The war continues to abate in Iraq. Violence is still present, but, of course, Iraq was a relatively violent place long before Coalition forces moved in. I would go so far as to say that barring any major and unexpected developments (like an Israeli air strike on Iran and the retaliations that would follow), a fair-minded person could say with reasonable certainty that the war has ended. A new and better nation is growing legs. What's left is messy politics that likely will be punctuated by low-level violence and the occasional spectacular attack. Yet, the will of the Iraqi people has changed, and the Iraqi military has dramatically improved, so those spectacular attacks are diminishing along with the regular violence. Now it's time to rebuild the country, and create a pluralistic, stable and peaceful Iraq. That will be long, hard work. But by my estimation, the Iraq War is over. We won. Which means the Iraqi people won.
Posted by K T Cat at 9:42 AM
Wednesday, July 16, 2008
Our Missionary to the Frozen, Northern Wastelands was right. The Democrats are stupid enough to keep borrowing in the face of insanely huge mountains of debt.
House Democrats want to inject at least $50 billion into the economy through another economic-stimulus bill, which is likely to include a second round of checks for middle-income people.So let's review, shall we? We're paying farmers to grow corn so we can burn it, we're paying the public education industry to, well, do something or other, we just sent rubber checks out to taxpayers who don't pay the taxes, we're promising to back the preposterous loan portfolios of the two largest mortgage holders in the country and now we're back to mailing cash to everyone.
OK, then, any questions?
Posted by K T Cat at 6:56 AM
Tuesday, July 15, 2008
Our Precentor of Measurements linked to a post over at Pharyngula where the loud and proud (alleged) atheist P Z Myers asked one of his readers to get a consecrated Eucharist so he could defile it. His post was a response to the reactions of a congregation when someone tried to walk out of a church with one.
I don't understand his point at all and suspect that he is not an atheist, but instead uses the cause of atheism to puff himself up and mock others.
P Z Myers is a scientist by training. He blogs a lot about evolution and clearly understands quite a bit about physics and biology. He also has a good command of logical reasoning. As an atheist and a scientist, he must understand cause and effect, particularly as it applies to the chemicals and chemical reactions that make up our existence. If he really was an atheist, he would believe that we have no souls that drive our decisions and that our decisions are simply the result of chemical reactions and the absorption and release of energy.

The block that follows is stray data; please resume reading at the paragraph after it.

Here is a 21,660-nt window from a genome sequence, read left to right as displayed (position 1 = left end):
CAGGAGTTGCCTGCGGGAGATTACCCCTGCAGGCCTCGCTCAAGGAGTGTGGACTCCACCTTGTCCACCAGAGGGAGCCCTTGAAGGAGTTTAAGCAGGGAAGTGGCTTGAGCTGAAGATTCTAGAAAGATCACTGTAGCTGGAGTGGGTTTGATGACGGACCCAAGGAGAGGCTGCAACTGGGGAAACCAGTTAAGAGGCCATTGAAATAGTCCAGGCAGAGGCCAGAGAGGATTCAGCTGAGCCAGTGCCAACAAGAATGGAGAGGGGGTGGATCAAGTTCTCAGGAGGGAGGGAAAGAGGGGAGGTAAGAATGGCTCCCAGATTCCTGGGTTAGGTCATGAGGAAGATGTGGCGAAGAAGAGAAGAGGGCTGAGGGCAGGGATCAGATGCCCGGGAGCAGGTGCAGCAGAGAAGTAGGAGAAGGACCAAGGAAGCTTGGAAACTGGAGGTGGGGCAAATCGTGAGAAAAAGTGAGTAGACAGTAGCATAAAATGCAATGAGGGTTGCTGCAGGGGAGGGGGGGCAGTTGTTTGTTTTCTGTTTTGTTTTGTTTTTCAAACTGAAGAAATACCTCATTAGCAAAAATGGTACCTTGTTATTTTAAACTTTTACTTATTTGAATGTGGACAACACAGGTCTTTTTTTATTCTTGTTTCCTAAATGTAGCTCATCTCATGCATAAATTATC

In short, P Z Myers' reactions lack the peace of mind that comes with true atheism, the realization that nothing has meaning, that things happen because that's what they do. The religious people he mocks and the objects he longs to desecrate, are not the villains he wants them to be. Just like him, they are simply the current form of those packets of energy and those subatomic particles. The Catholics who became enraged at the desecration of the host did so because that's what those subatomic particles' existences led them to do. His entire objection to religion and those who practice it, his desire to desecrate the body of Christ has no meaning at all.
P Z Myers' most notable characteristic is not his atheism. No atheist with the training and the deductive powers that he clearly possesses would bother with such actions. I doubt that he has any real underlying philosophy at all and instead has a particularly strong, childish need for attention. That he chooses atheism as his vehicle seems arbitrary. He is the intellectual equivalent of a flasher.
Posted by K T Cat at 4:57 PM
I saw this concept in a comment thread on the Wall Street Journal and I thought it worth repeating here.
You'd have to think that with the existing Federal debt of $9.5T and now the apparent need to take over some part of the $4T in debt from the mortgage giants Fannie Mae and Freddie Mac that plans for government health care will have to be shelved. Add to all of this the underfunded commitments for retirees at both the state and Federal level and you've got a massive financial strain on the government coming up. Planning yet one more huge government program seems too illogical even for the Democrats.